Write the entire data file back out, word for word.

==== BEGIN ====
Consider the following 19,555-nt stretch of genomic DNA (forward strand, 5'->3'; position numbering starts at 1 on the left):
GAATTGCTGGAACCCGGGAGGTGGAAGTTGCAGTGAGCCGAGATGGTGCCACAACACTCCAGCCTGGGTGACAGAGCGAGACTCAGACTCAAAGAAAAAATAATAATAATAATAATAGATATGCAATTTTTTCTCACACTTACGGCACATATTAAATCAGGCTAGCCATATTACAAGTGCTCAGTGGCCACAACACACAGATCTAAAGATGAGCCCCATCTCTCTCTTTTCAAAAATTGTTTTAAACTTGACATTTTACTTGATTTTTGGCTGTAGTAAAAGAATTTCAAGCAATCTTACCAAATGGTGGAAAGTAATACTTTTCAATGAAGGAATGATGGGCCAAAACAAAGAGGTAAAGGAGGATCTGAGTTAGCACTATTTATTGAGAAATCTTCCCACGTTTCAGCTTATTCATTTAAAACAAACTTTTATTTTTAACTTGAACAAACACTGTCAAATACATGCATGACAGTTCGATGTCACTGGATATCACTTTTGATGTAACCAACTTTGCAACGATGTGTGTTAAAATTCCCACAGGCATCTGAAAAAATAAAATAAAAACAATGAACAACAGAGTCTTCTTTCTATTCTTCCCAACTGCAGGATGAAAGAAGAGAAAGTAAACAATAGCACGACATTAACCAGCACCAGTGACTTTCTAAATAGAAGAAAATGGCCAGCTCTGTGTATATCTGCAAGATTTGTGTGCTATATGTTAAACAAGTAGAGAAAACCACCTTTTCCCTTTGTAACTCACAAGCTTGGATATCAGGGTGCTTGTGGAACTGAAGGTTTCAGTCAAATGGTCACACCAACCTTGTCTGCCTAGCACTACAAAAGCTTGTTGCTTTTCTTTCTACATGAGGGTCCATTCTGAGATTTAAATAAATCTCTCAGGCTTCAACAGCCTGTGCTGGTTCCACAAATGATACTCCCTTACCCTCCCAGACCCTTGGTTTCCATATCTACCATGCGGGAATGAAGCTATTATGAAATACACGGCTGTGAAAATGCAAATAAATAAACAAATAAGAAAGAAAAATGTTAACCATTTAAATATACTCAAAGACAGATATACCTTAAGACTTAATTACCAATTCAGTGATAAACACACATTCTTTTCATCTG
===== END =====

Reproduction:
Consider the following 19,555-nt stretch of genomic DNA (forward strand, 5'->3'; position numbering starts at 1 on the left):
GAATTGCTGGAACCCGGGAGGTGGAAGTTGCAGTGAGCCGAGATGGTGCCACAACACTCCAGCCTGGGTGACAGAGCGAGACTCAGACTCAAAGAAAAAATAATAATAATAATAATAGATATGCAATTTTTTCTCACACTTACGGCACATATTAAATCAGGCTAGCCATATTACAAGTGCTCAGTGGCCACAACACACAGATCTAAAGATGAGCCCCATCTCTCTCTTTTCAAAAATTGTTTTAAACTTGACATTTTACTTGATTTTTGGCTGTAGTAAAAGAATTTCAAGCAATCTTACCAAATGGTGGAAAGTAATACTTTTCAATGAAGGAATGATGGGCCAAAACAAAGAGGTAAAGGAGGATCTGAGTTAGCACTATTTATTGAGAAATCTTCCCACGTTTCAGCTTATTCATTTAAAACAAACTTTTATTTTTAACTTGAACAAACACTGTCAAATACATGCATGACAGTTCGATGTCACTGGATATCACTTTTGATGTAACCAACTTTGCAACGATGTGTGTTAAAATTCCCACAGGCATCTGAAAAAATAAAATAAAAACAATGAACAACAGAGTCTTCTTTCTATTCTTCCCAACTGCAGGATGAAAGAAGAGAAAGTAAACAATAGCACGACATTAACCAGCACCAGTGACTTTCTAAATAGAAGAAAATGGCCAGCTCTGTGTATATCTGCAAGATTTGTGTGCTATATGTTAAACAAGTAGAGAAAACCACCTTTTCCCTTTGTAACTCACAAGCTTGGATATCAGGGTGCTTGTGGAACTGAAGGTTTCAGTCAAATGGTCACACCAACCTTGTCTGCCTAGCACTACAAAAGCTTGTTGCTTTTCTTTCTACATGAGGGTCCATTCTGAGATTTAAATAAATCTCTCAGGCTTCAACAGCCTGTGCTGGTTCCACAAATGATACTCCCTTACCCTCCCAGACCCTTGGTTTCCATATCTACCATGCGGGAATGAAGCTATTATGAAATACACGGCTGTGAAAATGCAAATAAATAAACAAATAAGAAAGAAAAATGTTAACCATTTAAATATACTCAAAGACAGATATACCTTAAGACTTAATTACCAATTCAGTGATAAACACACATTCTTTTCATCTG